Cranberry Applesauce

Posted on October 12, 2012


Okra flower with dew

Okay, it’s official: the space heaters are OUT in my 100+ year-old apartment. And the harvest is slowing down. Like, a LOT. At least in the garden I tend at Walthams Fields. With a group of volunteers a few days back, any remnants of summer were ripped out of the ground and thrown into the compost bin, making way for cover crops and (maybe?) another round of cut greens, but not much else.

Fall snow peas and dill in the LG

Last night was a MAJOR cookdown in my apartment. I got another batch of apple butter rocking in the slow-cooker, started macerating another load of Italian plums for more plum jam, made two batches of marinated dehydrated eggplant, started another pot of apple peel vinegar, annnnd cooked and canned two batches of applesauce.

Cranberry applesauce in a jar

The first batch of sauce was 100% apple: about 9 lbs of cored, peeled, and quartered Cortlands with a pint or so of local apple cider, just to keep them from sticking to the stockpot. For the second batch, I wanted something that was still healthy and low-sugar, but a little more jazzy. The addition of fresh cranberries, OJ, and pure maple syrup makes for a pleasantly-tart and beautifully-hued sauce.

Cranberry Applesauce

Cranberry Applesauce

Yields about 8 pints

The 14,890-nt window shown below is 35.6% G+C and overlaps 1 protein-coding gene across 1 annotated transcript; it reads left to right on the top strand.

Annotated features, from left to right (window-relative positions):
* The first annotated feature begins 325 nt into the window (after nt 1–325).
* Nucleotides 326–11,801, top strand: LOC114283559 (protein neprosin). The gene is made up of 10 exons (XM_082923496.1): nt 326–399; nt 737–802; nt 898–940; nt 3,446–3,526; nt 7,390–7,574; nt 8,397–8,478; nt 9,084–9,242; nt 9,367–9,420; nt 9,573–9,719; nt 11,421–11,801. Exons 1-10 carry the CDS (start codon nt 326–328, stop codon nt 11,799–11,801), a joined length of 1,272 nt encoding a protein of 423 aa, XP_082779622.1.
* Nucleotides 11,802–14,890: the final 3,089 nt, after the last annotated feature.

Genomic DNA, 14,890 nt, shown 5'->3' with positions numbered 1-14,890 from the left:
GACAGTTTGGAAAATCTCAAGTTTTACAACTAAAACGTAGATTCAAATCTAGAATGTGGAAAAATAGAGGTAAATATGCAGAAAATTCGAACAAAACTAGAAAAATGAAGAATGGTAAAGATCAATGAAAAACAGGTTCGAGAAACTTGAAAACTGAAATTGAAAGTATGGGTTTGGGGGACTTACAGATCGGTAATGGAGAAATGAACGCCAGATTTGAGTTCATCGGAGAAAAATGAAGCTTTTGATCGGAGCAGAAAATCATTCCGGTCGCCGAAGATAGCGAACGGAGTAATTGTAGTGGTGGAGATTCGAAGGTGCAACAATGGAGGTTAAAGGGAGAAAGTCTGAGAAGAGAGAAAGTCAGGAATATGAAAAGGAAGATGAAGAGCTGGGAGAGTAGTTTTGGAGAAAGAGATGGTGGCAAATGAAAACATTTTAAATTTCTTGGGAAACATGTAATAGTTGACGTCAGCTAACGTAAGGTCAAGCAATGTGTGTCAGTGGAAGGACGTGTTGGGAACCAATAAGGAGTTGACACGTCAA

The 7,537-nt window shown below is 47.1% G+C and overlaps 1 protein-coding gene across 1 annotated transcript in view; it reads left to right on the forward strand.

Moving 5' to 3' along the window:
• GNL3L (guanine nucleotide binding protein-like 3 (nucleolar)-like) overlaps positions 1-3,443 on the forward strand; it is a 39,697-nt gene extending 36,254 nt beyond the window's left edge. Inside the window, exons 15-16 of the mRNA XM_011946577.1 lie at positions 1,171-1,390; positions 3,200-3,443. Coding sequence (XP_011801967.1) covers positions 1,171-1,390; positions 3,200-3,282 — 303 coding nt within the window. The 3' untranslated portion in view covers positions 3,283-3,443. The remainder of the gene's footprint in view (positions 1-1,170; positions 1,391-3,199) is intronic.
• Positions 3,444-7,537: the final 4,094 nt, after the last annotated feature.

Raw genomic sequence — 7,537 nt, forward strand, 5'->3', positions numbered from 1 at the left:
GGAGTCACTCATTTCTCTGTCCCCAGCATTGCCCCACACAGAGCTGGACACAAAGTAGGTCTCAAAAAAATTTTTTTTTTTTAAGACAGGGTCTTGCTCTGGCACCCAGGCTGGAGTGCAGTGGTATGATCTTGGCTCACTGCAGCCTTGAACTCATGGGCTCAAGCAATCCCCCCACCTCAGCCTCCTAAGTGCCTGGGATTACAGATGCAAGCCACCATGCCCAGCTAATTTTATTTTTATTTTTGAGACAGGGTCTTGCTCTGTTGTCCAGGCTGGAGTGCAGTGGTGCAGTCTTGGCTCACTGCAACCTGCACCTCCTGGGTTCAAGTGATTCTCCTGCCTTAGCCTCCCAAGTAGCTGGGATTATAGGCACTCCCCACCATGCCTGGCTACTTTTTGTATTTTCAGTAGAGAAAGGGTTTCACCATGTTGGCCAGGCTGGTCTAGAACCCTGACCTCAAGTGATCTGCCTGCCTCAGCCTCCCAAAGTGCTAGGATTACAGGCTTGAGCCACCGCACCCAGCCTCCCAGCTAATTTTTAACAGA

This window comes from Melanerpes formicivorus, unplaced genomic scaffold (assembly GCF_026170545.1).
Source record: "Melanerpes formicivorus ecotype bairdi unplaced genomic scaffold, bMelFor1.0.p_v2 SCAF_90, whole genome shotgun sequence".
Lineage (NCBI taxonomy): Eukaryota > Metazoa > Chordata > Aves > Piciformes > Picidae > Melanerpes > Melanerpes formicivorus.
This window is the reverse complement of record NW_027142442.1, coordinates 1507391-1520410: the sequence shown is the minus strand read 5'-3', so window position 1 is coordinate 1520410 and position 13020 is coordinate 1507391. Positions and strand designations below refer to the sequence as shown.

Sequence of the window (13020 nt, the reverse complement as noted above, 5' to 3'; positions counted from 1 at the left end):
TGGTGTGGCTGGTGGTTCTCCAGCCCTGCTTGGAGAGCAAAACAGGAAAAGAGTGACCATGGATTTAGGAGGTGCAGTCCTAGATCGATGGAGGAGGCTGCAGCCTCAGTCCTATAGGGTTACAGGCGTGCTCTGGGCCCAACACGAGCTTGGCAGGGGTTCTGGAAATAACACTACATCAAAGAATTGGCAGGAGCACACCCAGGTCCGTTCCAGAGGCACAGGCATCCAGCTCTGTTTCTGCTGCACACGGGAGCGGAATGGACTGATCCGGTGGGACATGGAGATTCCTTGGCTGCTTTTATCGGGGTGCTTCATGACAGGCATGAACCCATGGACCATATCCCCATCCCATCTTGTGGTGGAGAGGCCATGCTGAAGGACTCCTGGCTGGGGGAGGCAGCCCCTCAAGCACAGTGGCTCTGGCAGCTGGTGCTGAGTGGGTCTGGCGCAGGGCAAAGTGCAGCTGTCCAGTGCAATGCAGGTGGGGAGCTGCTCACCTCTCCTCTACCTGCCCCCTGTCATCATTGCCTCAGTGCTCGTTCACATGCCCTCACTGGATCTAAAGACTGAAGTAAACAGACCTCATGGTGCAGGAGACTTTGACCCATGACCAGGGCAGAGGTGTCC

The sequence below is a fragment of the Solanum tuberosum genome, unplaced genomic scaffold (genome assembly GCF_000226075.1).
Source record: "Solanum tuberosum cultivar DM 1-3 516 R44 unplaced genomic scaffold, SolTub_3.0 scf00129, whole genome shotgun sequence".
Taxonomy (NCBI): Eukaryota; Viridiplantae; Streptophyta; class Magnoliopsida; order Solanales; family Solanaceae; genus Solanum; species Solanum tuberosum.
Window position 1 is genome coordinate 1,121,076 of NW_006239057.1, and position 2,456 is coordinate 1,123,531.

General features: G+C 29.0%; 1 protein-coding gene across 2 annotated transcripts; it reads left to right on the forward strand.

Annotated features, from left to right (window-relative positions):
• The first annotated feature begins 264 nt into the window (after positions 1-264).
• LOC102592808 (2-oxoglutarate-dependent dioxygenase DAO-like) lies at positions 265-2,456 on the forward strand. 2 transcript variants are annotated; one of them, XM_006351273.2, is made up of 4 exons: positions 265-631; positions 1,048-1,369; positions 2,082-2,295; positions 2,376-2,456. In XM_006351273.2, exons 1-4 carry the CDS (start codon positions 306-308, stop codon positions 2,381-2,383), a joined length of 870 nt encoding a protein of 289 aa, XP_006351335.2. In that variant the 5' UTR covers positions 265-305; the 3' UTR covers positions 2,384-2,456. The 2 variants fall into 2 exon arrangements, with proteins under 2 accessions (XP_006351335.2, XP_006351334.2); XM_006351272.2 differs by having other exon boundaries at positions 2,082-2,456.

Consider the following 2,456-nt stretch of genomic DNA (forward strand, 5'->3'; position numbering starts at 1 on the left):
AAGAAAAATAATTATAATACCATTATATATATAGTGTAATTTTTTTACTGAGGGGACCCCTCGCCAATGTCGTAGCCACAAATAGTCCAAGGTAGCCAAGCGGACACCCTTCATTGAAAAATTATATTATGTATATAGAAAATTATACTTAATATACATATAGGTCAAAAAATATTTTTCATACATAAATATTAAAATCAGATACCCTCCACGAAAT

• about 5 lbs apples, cored, peeled, and quartered (I used Cortlands)
  • 36 oz fresh cranberries, whole
  • 2 cups fresh-squeezed orange juice
  • 3/4 cup pure maple syrup
  • finely-grated orange zest to taste, if desired


WARNING: Applesauce gets nice and bubbly as it cooks; take care not to get a burnt by it. Use the pot’s lid as a shield when stirring to keep molten sauce in the pot and off of you.

In a large, non-reactive pot, combine all ingredients. Cook the mixture, covered, over med-high heat until the apples are soft (read: you can mash them down with a wooden spoon) and the cranberries have burst to make the sauce a lovely shade of pink; be sure to stir frequently to prevent sticking and scorching. If desired, carefully puree the mixture using an immersion blender. Return the mixture to a boil, again, stirring often; turn off heat and immediately begin to ladle hot sauce into hot jars, leaving 1/2-inch headspace. Remove air bubbles, wipe rims, and adjust two-piece caps. Process pints and quarts for 20 minutes in a boiling-water bath canner.